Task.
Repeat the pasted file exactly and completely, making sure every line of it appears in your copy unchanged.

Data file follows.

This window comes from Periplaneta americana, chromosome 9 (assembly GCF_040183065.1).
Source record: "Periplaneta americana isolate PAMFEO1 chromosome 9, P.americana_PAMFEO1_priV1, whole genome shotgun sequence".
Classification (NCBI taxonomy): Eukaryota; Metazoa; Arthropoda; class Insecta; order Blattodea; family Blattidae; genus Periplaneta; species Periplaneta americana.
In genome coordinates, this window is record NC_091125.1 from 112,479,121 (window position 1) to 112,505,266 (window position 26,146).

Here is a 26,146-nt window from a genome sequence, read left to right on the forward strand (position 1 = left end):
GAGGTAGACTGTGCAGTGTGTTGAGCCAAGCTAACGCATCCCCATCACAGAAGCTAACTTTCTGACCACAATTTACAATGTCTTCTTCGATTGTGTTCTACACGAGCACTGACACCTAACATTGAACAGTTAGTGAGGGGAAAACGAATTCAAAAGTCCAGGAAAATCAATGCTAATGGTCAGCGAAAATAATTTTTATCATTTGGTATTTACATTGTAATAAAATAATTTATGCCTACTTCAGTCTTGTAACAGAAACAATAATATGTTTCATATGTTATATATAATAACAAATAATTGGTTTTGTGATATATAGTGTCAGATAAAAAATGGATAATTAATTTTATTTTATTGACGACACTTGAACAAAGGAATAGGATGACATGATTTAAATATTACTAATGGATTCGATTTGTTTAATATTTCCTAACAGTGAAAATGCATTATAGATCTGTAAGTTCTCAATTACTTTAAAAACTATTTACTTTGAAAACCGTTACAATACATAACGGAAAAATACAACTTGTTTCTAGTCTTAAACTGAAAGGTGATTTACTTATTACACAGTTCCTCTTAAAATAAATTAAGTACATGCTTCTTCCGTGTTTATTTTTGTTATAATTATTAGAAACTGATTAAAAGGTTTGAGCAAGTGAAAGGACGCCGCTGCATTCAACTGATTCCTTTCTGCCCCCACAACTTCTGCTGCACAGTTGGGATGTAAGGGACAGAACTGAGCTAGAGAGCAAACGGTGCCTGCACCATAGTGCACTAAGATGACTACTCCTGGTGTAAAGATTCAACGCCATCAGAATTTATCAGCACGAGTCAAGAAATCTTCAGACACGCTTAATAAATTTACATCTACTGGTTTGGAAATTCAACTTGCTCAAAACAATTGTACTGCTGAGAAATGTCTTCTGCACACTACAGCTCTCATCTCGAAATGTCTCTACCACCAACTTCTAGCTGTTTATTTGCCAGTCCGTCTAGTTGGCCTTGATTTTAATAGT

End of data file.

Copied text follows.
This window comes from Periplaneta americana, chromosome 9 (assembly GCF_040183065.1).
Source record: "Periplaneta americana isolate PAMFEO1 chromosome 9, P.americana_PAMFEO1_priV1, whole genome shotgun sequence".
Classification (NCBI taxonomy): Eukaryota; Metazoa; Arthropoda; class Insecta; order Blattodea; family Blattidae; genus Periplaneta; species Periplaneta americana.
In genome coordinates, this window is record NC_091125.1 from 112,479,121 (window position 1) to 112,505,266 (window position 26,146).

Here is a 26,146-nt window from a genome sequence, read left to right on the forward strand (position 1 = left end):
GAGGTAGACTGTGCAGTGTGTTGAGCCAAGCTAACGCATCCCCATCACAGAAGCTAACTTTCTGACCACAATTTACAATGTCTTCTTCGATTGTGTTCTACACGAGCACTGACACCTAACATTGAACAGTTAGTGAGGGGAAAACGAATTCAAAAGTCCAGGAAAATCAATGCTAATGGTCAGCGAAAATAATTTTTATCATTTGGTATTTACATTGTAATAAAATAATTTATGCCTACTTCAGTCTTGTAACAGAAACAATAATATGTTTCATATGTTATATATAATAACAAATAATTGGTTTTGTGATATATAGTGTCAGATAAAAAATGGATAATTAATTTTATTTTATTGACGACACTTGAACAAAGGAATAGGATGACATGATTTAAATATTACTAATGGATTCGATTTGTTTAATATTTCCTAACAGTGAAAATGCATTATAGATCTGTAAGTTCTCAATTACTTTAAAAACTATTTACTTTGAAAACCGTTACAATACATAACGGAAAAATACAACTTGTTTCTAGTCTTAAACTGAAAGGTGATTTACTTATTACACAGTTCCTCTTAAAATAAATTAAGTACATGCTTCTTCCGTGTTTATTTTTGTTATAATTATTAGAAACTGATTAAAAGGTTTGAGCAAGTGAAAGGACGCCGCTGCATTCAACTGATTCCTTTCTGCCCCCACAACTTCTGCTGCACAGTTGGGATGTAAGGGACAGAACTGAGCTAGAGAGCAAACGGTGCCTGCACCATAGTGCACTAAGATGACTACTCCTGGTGTAAAGATTCAACGCCATCAGAATTTATCAGCACGAGTCAAGAAATCTTCAGACACGCTTAATAAATTTACATCTACTGGTTTGGAAATTCAACTTGCTCAAAACAATTGTACTGCTGAGAAATGTCTTCTGCACACTACAGCTCTCATCTCGAAATGTCTCTACCACCAACTTCTAGCTGTTTATTTGCCAGTCCGTCTAGTTGGCCTTGATTTTAATAGT